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Plunge into the crisp melodies of these famous odes dedicated to the rivers Thames and Elbe. With deft brilliance, Telemann paints a nautical theme into all of his movements, each dedicated to mythological sea idols, from water nymphs to Triton and Neptune. Handel, in his most famous instrumental work, moved King George I to extravagant praise with his large-scale, regal score while sailing down the Thames, its joyful notes—rooted in European dances—ringing for miles. Renowned for his authentic period-style performances, conductor Paul Goodwin leads a dazzling performance of these aquatic gems. This is a concert fit for royalty!
**The Saturday, November 7 performance will be presented as a WALLCAST™ concert, presented by Citi®, in SoundScape Park. WALLCAST™ concerts are free, no ticket is required. For more information, please click here.**
Georg Philipp Telemann
Approx. Duration: 23 minutes
Overture in C major, Water Music, “Hamburg Ebb and Flood,” TWV 55:C3
Sarabande: The Sleeping Thetis
Bourrée: Thetis Awakening
Loure: Neptune in Love
Gavotte: Playing Naiads
Harlequinade: The Joking Triton
The Stormy Aeolus
Menuet: The Pleasant Zephir
Gigue: Ebb and Flow
Canarie: The Merry Boat People
George Frideric Handel
Approx. Duration: 45 minutes
Suite No. 1 in F major
Suite No. 2 in D major
Suite No. 3 in G major
Georg Philipp Telemann
Overture in C major, Water Music, “Hamburg Ebb and Flood,” TWV 55:C3
Approximate duration: 23 minutes
Georg Phillip Telemann was Germany’s leading composer in his lifetime—and his competition was stiff. Born four years before his compatriots Bach and Handel, Telemann influenced them both. He was godfather and namesake to the oldest Bach son, Carl Phillip Emmanuel, and the legacy he left from his student life and early career in Leipzig, including the founding of the Collegium Musicum, shaped J. S. Bach’s later tenure in that city. Handel, for his part, paid Telemann the ultimate compliment by repeatedly borrowing his music.
Telemann was arguably the most prolific composer ever, creating at least 3,000 works during his long career. About half of those were cantatas that went along with his role directing music for the principal churches of Hamburg, a prestigious post he held from 1721 until his death 46 years later. (His output slowed in his old age but never ceased completely; he did however make time for his gardening hobby, as we know from his correspondence with Handel.) Telemann also wrote about 50 operas and nearly 1,000 instrumental works, mostly from the early part of his career.
Hamburg was a bustling port town on the Elbe River, with the waterways protected and maintained by an admiralty formed in 1623. For its centennial, Telemann composed two nautical-themed works, a secular cantata and an instrumental overture, which were introduced together at a sumptuous banquet near the harbor. The ten-movement Overture (or Suite) sometimes appears under the descriptive heading of Hamburg Ebb and Flood; it has also been dubbed Telemann’s Water Music, drawing a parallel to Handel’s earlier work.
Following the French template for such suites, the Overture begins with a slow introduction full of undqual rhythms before proceeding to a faster, more contrapuntal continuation.
The remainder of the suite consists mostly of shorter dance forms, which Telemann labeled with their usual French names and also colorful titles that reference mythological water figures. The suite deviates from standard dances with a Harlequinade in honor of “the joking Triton,” a storm scene for Aeolus (master of the winds), and a stomping Canarie that closes the suite in tribute to “the merry boat people.”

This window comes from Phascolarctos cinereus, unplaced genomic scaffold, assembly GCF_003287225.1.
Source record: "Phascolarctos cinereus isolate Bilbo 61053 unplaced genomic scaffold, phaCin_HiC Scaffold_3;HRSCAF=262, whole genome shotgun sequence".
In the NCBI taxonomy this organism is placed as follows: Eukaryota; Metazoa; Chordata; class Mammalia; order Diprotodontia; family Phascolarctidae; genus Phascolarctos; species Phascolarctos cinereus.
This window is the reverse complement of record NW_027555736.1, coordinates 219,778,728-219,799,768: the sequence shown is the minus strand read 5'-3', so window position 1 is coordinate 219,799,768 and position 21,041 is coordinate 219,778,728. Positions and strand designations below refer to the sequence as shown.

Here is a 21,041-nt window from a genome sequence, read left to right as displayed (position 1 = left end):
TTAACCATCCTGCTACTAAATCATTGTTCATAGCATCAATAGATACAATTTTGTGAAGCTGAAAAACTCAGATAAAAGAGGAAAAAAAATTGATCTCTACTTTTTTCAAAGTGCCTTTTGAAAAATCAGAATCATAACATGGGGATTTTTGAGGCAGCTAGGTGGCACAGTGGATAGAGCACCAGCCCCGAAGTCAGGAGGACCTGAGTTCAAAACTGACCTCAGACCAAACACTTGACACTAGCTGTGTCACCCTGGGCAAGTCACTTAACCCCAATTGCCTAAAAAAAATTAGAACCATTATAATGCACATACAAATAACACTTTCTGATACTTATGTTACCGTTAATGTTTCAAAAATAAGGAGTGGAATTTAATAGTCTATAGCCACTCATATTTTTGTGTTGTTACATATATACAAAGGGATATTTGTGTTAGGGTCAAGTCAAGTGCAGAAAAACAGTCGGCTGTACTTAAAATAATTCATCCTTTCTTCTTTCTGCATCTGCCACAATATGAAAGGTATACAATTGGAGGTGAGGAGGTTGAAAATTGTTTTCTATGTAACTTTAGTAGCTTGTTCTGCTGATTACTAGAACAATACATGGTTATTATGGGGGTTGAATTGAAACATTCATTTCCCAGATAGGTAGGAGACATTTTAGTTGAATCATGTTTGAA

Detailed biography of Telemann
Information on Telemann’s relationship to the Bach family
George Frideric Handel
Approximate duration: 45 minutes
Not long after Handel became Kapellmeister in 1710 to George Ludwig, Elector of Hanover, those two Germans would find themselves making history in England. Handel, for his part, revolutionized the opera scene in London with Rinaldo from 1711, spurring him to settle there permanently. Meanwhile George, by virtue of the 1689 Bill of Rights that barred Catholic monarchs, became the unlikely heir to the British throne, as the great-grandson of King James I and the closest living Protestant relative to Queen Anne when she died in 1714.
George fired Handel from the Hanover position in 1713, leading to a brief falling out. (If Handel’s long absences in London were not cause enough for termination, he also made the mistake of participating in festivities for a treaty that was unfavorable to Hanover interests.) But the two reconciled after George’s coronation, and Handel became a trusted source of music for the royal court. In 1717 when a conflict with his liberal-minded son (the future George II) left the king in need of some good public relations, he organized an outing on the River Thames and asked Handel to provide orchestral entertainment. On July 17, 1717, the river filled with boats, including a barge loaded with some fifty musicians. The whole flotilla rode the tide upriver to Chelsea, stopped for a supper, and then returned to Whitehall, with Handel’s new Water Music sounding all the while.
Water Music consists of three self-contained suites, each with slightly different instrumentation. To help the sound carry over the water, Handel leaned on the winds and brass, including a pair of horns, used for the first time in a British orchestral work. For the basso continuo line, a bassoon reinforced the cellos and basses. It is unlikely that a harpsichord was on the barge, but it is now customary to add one to the basso continuo for indoor performances. As for the sequence of movements, the order is flexible; this performance retains the original flow of the First Suite, and then intersperses the movements of the Second and Third Suites.